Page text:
• 52. Palpation – Anterior Structures
    • Jugular notch
    • SC joint
    • Clavicle
    • Acromion process
    • AC joint
    • Coracoid process
    • Humeral head
    • Greater tuberosity
    • Lesser tuberosity
    • Bicipital groove
    • Humeral shaft
    • Pectoralis major
    • Coracobrachialis
    • Deltoid
    • Biceps brachii
  • 53. Palpation – Posterior Structures
    • Spine of scapula
    • Superior angle
    • Inferior angle
    • Rotator cuff
      • Subscapularis
      • Supraspinatus
      • Infraspinatus
      • Teres minor
    • Teres major
    • Rhomboids
    • Levator scapulae
    • Trapezius
    • Latissimus dorsi
    • Posterior deltoid
    • Triceps brachii
  • 54. Special Tests
    • Range of motion testing
      • Active, passive and resistive ROM
      • Combination movements
    • Neurological evaluation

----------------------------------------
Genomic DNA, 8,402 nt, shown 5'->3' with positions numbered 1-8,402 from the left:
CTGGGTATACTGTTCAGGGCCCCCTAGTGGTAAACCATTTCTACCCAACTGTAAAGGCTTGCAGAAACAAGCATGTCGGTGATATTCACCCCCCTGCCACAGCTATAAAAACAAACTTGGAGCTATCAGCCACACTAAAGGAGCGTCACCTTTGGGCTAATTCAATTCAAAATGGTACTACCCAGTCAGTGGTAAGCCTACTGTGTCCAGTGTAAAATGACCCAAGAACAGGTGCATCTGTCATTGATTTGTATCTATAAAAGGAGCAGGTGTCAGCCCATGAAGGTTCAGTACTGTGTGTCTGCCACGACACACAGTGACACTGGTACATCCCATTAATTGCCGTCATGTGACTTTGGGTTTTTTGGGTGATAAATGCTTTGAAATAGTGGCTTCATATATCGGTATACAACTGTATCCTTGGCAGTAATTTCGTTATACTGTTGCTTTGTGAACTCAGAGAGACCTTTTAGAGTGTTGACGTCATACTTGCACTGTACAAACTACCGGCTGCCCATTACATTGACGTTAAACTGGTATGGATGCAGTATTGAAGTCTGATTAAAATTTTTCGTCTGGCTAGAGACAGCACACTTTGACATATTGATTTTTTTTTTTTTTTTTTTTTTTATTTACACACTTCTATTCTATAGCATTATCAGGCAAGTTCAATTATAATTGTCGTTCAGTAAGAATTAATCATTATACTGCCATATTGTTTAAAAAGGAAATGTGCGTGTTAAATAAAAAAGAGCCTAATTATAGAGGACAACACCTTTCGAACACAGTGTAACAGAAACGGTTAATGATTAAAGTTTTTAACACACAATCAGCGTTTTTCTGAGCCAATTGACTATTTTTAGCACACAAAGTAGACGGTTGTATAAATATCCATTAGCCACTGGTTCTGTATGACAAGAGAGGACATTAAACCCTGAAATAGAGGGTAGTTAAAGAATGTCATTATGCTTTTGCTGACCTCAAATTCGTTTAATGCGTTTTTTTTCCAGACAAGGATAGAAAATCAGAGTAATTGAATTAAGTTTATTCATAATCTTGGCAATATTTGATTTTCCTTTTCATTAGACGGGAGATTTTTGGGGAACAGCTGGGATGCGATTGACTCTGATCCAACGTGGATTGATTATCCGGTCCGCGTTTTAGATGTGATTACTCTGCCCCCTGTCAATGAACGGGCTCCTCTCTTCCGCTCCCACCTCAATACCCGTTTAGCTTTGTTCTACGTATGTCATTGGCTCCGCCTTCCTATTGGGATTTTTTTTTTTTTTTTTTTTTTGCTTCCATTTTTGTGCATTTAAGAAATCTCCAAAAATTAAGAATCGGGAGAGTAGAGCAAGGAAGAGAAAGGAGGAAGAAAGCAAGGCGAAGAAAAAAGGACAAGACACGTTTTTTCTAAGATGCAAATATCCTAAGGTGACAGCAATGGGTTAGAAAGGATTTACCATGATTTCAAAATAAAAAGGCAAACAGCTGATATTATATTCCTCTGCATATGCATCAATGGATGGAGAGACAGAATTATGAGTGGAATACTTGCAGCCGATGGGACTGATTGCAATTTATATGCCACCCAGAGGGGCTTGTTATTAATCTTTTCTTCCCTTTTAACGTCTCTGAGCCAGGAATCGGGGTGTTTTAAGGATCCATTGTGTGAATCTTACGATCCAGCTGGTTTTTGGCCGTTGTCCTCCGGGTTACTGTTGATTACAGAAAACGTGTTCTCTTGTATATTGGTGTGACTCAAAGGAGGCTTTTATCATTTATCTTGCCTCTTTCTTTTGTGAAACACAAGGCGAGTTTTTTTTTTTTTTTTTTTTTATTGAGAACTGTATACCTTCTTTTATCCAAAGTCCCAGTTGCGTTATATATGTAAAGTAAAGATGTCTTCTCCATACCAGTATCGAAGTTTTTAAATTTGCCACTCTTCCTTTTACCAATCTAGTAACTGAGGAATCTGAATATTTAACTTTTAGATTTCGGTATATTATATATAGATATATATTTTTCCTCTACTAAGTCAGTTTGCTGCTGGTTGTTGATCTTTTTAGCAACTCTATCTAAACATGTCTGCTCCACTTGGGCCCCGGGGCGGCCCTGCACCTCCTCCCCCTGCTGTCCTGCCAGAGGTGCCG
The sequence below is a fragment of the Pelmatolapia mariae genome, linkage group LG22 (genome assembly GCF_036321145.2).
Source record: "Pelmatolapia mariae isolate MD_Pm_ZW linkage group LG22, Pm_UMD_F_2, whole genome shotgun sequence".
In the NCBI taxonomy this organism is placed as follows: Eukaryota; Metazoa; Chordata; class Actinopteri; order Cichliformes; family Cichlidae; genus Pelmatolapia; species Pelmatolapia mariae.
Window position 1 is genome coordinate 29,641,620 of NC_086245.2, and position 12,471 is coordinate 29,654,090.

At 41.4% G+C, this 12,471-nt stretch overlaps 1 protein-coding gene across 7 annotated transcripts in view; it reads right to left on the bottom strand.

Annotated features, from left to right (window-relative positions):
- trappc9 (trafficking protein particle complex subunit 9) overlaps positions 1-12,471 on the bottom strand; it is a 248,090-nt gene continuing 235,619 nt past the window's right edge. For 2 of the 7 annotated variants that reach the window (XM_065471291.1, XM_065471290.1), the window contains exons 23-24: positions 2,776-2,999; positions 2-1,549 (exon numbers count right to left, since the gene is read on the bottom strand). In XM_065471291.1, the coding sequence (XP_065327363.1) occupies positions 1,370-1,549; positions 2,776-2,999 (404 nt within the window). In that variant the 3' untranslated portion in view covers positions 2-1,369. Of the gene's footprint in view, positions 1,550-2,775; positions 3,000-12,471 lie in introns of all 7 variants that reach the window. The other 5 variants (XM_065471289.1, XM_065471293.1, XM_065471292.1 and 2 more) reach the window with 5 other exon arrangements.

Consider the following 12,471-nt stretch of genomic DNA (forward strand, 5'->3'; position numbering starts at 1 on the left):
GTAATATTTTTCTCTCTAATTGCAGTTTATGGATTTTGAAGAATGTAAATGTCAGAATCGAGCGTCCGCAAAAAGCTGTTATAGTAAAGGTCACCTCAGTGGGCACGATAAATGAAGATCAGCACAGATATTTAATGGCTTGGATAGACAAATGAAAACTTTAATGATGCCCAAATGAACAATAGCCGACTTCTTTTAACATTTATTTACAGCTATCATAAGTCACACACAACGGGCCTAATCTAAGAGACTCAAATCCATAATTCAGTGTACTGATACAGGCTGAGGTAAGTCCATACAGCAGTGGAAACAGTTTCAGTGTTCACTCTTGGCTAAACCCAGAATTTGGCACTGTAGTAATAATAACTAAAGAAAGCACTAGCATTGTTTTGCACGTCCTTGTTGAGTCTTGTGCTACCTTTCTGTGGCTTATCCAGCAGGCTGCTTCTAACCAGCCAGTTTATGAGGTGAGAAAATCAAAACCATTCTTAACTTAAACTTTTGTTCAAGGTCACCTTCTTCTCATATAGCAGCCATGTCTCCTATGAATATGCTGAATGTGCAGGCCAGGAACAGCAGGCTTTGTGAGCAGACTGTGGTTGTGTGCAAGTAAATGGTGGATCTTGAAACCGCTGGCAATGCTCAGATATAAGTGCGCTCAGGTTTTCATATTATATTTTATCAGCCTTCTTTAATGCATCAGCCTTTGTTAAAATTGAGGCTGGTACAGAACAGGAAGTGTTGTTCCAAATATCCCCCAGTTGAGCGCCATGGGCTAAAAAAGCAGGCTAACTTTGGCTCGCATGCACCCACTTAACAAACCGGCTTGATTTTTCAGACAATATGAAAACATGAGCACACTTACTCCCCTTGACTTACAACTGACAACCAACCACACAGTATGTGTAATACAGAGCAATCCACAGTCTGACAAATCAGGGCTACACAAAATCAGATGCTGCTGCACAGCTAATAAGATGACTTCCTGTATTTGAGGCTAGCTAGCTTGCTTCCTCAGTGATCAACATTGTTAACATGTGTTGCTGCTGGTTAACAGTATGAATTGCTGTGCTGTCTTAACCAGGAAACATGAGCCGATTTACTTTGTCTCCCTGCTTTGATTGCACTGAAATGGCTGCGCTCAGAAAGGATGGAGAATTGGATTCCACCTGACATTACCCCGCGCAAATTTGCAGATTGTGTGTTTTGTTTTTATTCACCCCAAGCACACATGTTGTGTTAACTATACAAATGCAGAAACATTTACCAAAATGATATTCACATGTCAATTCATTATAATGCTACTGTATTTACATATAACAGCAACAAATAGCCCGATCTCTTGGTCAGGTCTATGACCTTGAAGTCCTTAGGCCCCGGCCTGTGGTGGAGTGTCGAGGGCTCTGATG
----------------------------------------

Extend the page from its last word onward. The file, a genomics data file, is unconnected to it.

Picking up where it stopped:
• Vascular evaluation
    • Ligamentous/capsular testing
  • 55. Active Ranges of Motion
    • Flexion – 180 degrees
      • Biceps brachii, coracobrachialis, anterior and middle deltoid, pectoralis major (clavicular head)
    • Extension – 60 degrees
      • Posterior deltoid, latissimus dorsi, teres major, triceps brachii (long head)
  • 56. Active Ranges of Motion
    • Abduction – 180 degrees
      • Deltoid, supraspinatus, biceps brachii
    • Adduction - ~45 degrees if shoulder flexed slightly to avoid body interference
      • Pectoralis major, latissimus dorsi, teres major, coracobrachialis, triceps brachii
  • 57. Active Ranges of Motion
    • Internal rotation – limited by body in neutral position, 70-80 degrees at 90/90
      • Subscapularis, pectoralis major, latissimus dorsi, teres major, anterior deltoid
    • External rotation – 40-50 degrees in neutral position, 80-90 degrees at 90/90
      • Infraspinatus, teres minor, supraspinatus, posterior deltoid
  • 58. Active Ranges of Motion
    • Horizontal abduction – 45 degrees from plane of scapula at 90 degrees abduction
      • Posterior deltoid, infraspinatus, teres minor
    • Horizontal adduction – 120 degrees from plane of scapula at 90 degrees abduction
      • Pectoralis major, anterior deltoid
  • 59. Active Ranges of Motion
    • Scapular protraction
      • Serratus anterior, pectoralis minor
    • Scapular retraction
      • Trapezius, rhomboids, levator scapulae